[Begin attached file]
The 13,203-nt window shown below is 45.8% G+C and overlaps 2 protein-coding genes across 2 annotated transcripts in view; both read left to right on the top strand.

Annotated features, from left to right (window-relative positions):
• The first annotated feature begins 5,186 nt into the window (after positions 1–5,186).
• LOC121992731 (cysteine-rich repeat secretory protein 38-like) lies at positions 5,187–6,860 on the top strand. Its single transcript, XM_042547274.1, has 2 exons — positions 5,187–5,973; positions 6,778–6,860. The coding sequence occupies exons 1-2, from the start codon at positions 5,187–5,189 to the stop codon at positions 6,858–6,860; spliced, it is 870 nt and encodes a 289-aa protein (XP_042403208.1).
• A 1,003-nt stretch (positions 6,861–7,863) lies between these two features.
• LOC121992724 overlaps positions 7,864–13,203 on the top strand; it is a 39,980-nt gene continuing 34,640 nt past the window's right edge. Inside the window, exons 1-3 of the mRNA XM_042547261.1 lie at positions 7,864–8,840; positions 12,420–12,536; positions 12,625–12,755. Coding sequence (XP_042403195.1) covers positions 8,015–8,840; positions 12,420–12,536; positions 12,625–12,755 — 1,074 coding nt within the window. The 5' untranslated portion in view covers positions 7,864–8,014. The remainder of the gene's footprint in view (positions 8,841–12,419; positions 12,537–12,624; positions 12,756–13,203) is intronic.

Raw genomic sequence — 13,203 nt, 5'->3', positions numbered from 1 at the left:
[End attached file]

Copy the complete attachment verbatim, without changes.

The 13,203-nt window shown below is 45.8% G+C and overlaps 2 protein-coding genes across 2 annotated transcripts in view; both read left to right on the top strand.

Annotated features, from left to right (window-relative positions):
• The first annotated feature begins 5,186 nt into the window (after positions 1–5,186).
• LOC121992731 (cysteine-rich repeat secretory protein 38-like) lies at positions 5,187–6,860 on the top strand. Its single transcript, XM_042547274.1, has 2 exons — positions 5,187–5,973; positions 6,778–6,860. The coding sequence occupies exons 1-2, from the start codon at positions 5,187–5,189 to the stop codon at positions 6,858–6,860; spliced, it is 870 nt and encodes a 289-aa protein (XP_042403208.1).
• A 1,003-nt stretch (positions 6,861–7,863) lies between these two features.
• LOC121992724 overlaps positions 7,864–13,203 on the top strand; it is a 39,980-nt gene continuing 34,640 nt past the window's right edge. Inside the window, exons 1-3 of the mRNA XM_042547261.1 lie at positions 7,864–8,840; positions 12,420–12,536; positions 12,625–12,755. Coding sequence (XP_042403195.1) covers positions 8,015–8,840; positions 12,420–12,536; positions 12,625–12,755 — 1,074 coding nt within the window. The 5' untranslated portion in view covers positions 7,864–8,014. The remainder of the gene's footprint in view (positions 8,841–12,419; positions 12,537–12,624; positions 12,756–13,203) is intronic.

Raw genomic sequence — 13,203 nt, 5'->3', positions numbered from 1 at the left: